With a following of more than 82,000 people, Instagram account – and now photography book – Old Vintage Melbourne is full of moments where familiarity meets uncanny valley.
When Melbourne-born lawyer and artist Chris Macheras first started collecting and digitally repairing old photos of the city, it was originally just a small lockdown project – a way to share things that caught his eye, that he felt told a story. But interest on Instagram grew quickly.
Followers started commenting with their own memories of places, or saying they recognised themselves or their loved ones. “A whole community has formed around it, which was never the intention – it was never expected,” Macheras says. “There’s so much I’ve learned myself, or that people in the comments even have taught me.” That soon became one of the most compelling parts of the account – its transformation into a hub for Melburnians’ memories.
When choosing which photos to share, Macheras always prioritises narrative. “It just came down to finding stories,” he says. Drawing on archives from around Victoria, he’s put together an intriguing collection of moments, showing landmarks, people and snippets of their lives.
The just-released book is a tangible (not just digital) way to look back at the last 200 years of Melbourne’s history and see how things have changed – or stayed the same.
It’s filled with entrancing then-and-now shots from around the CBD, showing just how similar some buildings look, despite the world morphing around them. There’s also an unexpectedly candid 1890s photograph of women dressed all in white – with long sleeves and parasols – frolicking in the Yarra River in Warrandyte while beaming at the camera.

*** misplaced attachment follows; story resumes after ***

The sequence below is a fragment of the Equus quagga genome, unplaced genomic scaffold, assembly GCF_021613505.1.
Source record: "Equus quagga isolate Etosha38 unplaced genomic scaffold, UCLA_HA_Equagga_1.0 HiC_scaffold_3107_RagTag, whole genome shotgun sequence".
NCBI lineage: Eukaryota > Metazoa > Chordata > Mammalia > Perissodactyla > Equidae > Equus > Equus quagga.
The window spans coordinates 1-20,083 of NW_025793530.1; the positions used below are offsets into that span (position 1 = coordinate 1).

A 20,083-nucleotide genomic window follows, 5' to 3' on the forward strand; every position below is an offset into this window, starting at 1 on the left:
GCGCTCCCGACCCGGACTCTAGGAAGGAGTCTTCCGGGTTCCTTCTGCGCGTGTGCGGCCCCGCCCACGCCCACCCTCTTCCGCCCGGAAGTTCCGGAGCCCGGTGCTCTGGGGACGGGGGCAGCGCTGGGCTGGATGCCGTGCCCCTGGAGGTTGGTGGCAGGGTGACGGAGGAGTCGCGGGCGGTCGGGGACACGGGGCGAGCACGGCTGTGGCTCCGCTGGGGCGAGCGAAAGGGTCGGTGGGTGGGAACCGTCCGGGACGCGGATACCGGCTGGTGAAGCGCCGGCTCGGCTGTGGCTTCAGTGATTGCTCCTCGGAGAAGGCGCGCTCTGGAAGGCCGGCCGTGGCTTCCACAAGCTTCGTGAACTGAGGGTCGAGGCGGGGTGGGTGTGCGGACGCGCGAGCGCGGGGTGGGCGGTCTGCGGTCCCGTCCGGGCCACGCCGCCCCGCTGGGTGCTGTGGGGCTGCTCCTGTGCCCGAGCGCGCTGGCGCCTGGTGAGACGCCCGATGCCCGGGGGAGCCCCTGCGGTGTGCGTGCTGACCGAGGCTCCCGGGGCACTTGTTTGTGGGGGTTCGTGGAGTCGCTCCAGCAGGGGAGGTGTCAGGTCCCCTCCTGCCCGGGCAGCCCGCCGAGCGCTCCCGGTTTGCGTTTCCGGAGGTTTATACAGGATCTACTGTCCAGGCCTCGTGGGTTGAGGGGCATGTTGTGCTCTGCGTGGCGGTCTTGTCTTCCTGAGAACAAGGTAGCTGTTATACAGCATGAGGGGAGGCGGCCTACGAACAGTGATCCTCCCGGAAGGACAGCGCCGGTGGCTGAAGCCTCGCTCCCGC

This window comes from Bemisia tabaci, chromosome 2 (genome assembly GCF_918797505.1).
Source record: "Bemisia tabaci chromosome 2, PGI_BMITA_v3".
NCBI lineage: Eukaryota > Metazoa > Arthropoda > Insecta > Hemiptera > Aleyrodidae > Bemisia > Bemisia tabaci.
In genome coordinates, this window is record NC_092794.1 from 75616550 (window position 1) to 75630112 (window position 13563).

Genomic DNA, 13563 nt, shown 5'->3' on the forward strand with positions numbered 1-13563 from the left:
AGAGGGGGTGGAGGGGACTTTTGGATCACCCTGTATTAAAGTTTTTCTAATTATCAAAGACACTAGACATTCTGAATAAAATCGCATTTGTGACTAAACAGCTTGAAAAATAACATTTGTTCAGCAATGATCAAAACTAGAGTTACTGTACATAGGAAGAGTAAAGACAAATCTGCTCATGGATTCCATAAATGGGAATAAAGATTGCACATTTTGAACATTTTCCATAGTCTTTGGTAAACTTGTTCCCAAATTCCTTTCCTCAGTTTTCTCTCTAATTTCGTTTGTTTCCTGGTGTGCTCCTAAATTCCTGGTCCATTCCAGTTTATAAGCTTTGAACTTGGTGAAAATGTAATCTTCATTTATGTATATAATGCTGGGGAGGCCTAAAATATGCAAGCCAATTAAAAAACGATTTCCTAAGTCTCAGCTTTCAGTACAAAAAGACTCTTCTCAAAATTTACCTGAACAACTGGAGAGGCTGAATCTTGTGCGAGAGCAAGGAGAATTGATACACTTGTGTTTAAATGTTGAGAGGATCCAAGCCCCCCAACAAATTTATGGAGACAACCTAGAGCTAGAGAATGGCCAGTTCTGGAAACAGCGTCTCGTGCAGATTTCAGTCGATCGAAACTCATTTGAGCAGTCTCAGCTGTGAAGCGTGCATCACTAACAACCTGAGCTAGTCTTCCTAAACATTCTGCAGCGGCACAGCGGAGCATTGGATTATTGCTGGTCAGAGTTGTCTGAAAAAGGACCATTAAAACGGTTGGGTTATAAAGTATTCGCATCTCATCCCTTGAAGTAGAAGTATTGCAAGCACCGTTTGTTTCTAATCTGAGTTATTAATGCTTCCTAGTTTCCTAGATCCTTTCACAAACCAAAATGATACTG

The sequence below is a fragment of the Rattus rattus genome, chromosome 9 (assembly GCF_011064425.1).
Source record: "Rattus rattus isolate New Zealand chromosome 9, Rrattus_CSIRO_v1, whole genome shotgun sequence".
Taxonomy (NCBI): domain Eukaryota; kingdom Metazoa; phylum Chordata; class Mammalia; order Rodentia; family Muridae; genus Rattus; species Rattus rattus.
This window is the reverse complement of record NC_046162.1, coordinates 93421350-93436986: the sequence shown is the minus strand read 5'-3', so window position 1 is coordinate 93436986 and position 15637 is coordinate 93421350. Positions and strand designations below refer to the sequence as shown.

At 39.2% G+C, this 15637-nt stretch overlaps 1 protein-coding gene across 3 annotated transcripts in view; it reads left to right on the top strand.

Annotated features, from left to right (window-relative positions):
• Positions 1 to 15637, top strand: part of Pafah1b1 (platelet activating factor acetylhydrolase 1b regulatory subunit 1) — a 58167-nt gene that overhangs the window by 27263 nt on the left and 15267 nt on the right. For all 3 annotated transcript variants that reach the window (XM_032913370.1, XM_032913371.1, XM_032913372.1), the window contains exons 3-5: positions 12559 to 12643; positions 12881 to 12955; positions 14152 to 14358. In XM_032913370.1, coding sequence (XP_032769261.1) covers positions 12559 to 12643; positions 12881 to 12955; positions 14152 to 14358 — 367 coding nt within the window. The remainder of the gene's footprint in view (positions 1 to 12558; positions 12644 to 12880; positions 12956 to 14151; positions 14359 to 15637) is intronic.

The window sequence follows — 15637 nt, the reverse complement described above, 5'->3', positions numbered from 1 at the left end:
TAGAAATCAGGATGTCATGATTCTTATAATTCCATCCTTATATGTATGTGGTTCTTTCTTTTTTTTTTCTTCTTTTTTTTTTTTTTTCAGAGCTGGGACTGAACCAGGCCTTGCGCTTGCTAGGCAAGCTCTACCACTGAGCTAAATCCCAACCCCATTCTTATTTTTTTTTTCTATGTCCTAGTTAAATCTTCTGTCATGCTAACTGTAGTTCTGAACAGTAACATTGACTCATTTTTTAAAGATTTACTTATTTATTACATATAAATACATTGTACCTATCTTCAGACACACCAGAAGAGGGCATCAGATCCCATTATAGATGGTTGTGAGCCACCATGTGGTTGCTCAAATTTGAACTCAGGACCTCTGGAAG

Also find a shot of the old fish market on Flinders Street in 1900; it was demolished soon after to make way for the now-iconic Flinders Street Station. And a crystal clear 1910 image shows a smartly dressed crowd in the station’s ballroom (which recently reopened for the first time in decades to host Patricia Piccinini’s exhibition A Miracle Constantly Repeated). “I just love when a photo is of such good quality that you can study all of their faces,” says Macheras. “It’s fascinating to think it would have been freshly painted – and you wonder where all these lives led.”
Each photo is accompanied by a short (but well-researched) description, explaining not only what’s in the frame, but a bit about the time in which it was taken; Macheras cleverly uses references from film, pop culture and historical events to provide some context.